Denying its citizens freedom of information is one of the biggest crimes of the Iranian regime. It’s a denial of the basic human desire and need to shape one’s outlook on the world and thus make one’s personality grow and develop. In other words: denying freedom of information is denying the right to be human.
There is however one power this regime can’t win its battle with: the Internet. In the past, censorship used to be primarily aimed at writers, poets and journalists, because the regime knows that life in a dictatorship makes the pen mightier than the sword. In our day and age however, the Internet has made everyone a writer. The regime’s censorship of the Internet is indeed very advanced, but so is the inventiveness of young Iranians to circumvent sophisticated filtering systems. As James Cowie commented right after the 2009 presidential elections on the Renesys internet intelligence blog: ‘If you put 65 million people in a locked room, they’re going to find all the exits pretty quickly, and maybe make a few of their own.’
The regime’s room is getting smaller, while the room of the Iranian people is expanding. As for my hotel room in a future free Iran, the handsome receptionist will answer my desiring look by asking if a single western woman travelling alone is sure she doesn’t want a single bed instead of a double one.
کلیدواژه ها: Ann De Craemer, censorship | Print | نشر مطلب
well, It is very important that Iranian citizens could have acces to news by internet without any censsor. As every one knew, the news which broadcast by regime media completly change and many of Iranian never could access to the reality behind it.
The Iranian constitutional revolution at around 1910 also shown us the importance of using a new technology to getting the correct information which
in that case was telegraph.
fortunately, using internet many of us could get the latest news and videos during protest from streets, in order to be able to arrange the protest time and place.
I think one of the main things that Iranian needs to be able to fight against this regime is the real information which is possible true an internet without any censor.
I do feel sympathy with your point about disinformation but I really don’t know to what extent you can generalize your examples?! and to what extent this kind of situations are exclusively “Iranian”! to be honest I feel a kind of unconscious misrepresentation of the Iranian situation in your works (which I’ve been following on TR). A misrepresentation which probably has it’s roots in the assumption of an “anthropological” observer’s point of view which leads to the construction of an Other once you are temporally and spatially far from your “field” and “informants”. i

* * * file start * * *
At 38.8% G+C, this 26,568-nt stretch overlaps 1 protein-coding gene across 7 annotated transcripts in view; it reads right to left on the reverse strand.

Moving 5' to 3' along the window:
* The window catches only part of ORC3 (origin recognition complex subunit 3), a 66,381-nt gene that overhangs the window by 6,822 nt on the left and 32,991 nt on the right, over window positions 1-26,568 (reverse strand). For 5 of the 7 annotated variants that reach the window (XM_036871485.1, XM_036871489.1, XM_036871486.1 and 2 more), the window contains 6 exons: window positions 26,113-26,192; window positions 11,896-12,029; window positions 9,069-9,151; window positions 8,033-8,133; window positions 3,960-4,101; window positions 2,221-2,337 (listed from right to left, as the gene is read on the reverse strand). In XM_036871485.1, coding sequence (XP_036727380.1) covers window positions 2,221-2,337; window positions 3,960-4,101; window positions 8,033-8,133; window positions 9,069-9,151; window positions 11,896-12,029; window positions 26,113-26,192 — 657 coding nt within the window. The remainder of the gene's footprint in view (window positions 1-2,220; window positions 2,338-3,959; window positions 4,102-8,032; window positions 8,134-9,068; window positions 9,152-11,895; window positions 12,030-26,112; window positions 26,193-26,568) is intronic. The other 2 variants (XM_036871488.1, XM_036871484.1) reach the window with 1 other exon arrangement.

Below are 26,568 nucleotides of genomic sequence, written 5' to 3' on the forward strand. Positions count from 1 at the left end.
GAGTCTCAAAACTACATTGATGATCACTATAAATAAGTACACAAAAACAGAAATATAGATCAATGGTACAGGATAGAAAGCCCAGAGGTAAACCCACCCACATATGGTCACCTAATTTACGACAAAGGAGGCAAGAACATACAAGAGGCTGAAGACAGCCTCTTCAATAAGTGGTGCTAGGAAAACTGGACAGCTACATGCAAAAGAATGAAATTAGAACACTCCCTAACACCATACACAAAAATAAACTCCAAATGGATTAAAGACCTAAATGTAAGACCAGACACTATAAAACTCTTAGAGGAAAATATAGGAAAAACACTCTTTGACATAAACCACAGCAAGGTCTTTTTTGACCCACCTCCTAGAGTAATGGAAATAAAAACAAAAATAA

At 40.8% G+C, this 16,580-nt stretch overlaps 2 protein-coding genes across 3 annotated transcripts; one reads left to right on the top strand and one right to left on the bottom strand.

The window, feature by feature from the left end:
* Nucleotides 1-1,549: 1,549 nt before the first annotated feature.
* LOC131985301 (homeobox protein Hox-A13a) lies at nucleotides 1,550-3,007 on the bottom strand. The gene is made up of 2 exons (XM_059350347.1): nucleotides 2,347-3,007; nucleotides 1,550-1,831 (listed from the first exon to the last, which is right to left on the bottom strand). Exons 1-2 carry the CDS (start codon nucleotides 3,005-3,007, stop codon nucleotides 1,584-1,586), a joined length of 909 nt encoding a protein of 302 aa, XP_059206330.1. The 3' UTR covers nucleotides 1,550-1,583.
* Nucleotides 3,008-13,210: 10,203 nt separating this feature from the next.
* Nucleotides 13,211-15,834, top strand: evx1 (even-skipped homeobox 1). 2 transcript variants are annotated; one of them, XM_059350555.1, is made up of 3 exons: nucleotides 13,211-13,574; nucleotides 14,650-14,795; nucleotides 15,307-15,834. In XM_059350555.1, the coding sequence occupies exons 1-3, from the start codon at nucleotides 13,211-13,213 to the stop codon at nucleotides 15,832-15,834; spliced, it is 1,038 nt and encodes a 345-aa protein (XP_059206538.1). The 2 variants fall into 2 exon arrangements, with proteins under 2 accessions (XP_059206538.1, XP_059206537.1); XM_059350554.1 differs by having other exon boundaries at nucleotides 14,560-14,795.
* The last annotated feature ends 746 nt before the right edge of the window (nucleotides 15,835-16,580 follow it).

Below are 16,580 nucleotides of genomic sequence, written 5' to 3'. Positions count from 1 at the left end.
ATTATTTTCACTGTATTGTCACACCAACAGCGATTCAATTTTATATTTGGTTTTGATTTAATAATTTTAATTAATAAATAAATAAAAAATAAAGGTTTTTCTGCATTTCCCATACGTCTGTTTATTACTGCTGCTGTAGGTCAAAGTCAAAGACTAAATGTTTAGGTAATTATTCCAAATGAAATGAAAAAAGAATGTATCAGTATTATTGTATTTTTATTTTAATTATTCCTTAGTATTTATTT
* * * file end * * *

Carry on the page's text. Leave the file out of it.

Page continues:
Thanks for your comment. I have not said that disinformation is exclusively Iranian. Of course, you could say that in the West, some people are disinformed as well, depending on what media they rely on. But if someone living in a democracry with freedom of press, wants to know more than what ‘regular’ media inform him with, he or she can do that, because there’s a whole room of knowledge on the internet. There is always the freedom to broaden one’s perspective.
You’re definitely right that citizens of democratic societies have more opportunities to broaden their perspectives if they wish (however maybe we shouldn’t forget that the “whole room of knowledge on the Internet” is also conditioned by certain power relations which that room of knowledge presupposes and constitutes); and I emphasize again that I do feel sympathy with your main point. However, what I wished to point out was rather the problem of (mis)representation. Your text takes three similar “situations” and generalizes ‘what they have in common’ over all other situations. But such situations are totally contingent. During your travels you might have bumped to radically different “situations” as well. Or one might encounter quite similar situations in any other time-space. But when a text is constructed from the point of view of an “anthropologist-observer” the very contingency of the sample situations will go unnoticed because those people the observer has encountered will be seen as “informants” of a (fundamentally different) culture and this is exactly what allows the writer of such a text to over-generalize her/his sample situations and derive quasi-necessary conclusions from them.
Of course no situation is exactly comparable to another one. But I think we can see how these three situations have a really similar background, that is: the lack of being informed. Yes, absolutely, I have been in situations in for instance my own country Belgium where it was clear that people were not well informed. But then that’s because they often choose not to be better informed, whereas the case is different in Iran. I understand what you mean, but I think you are analyzing this text from an academic point of view, whereas this text is a column; not a lengthy analysis.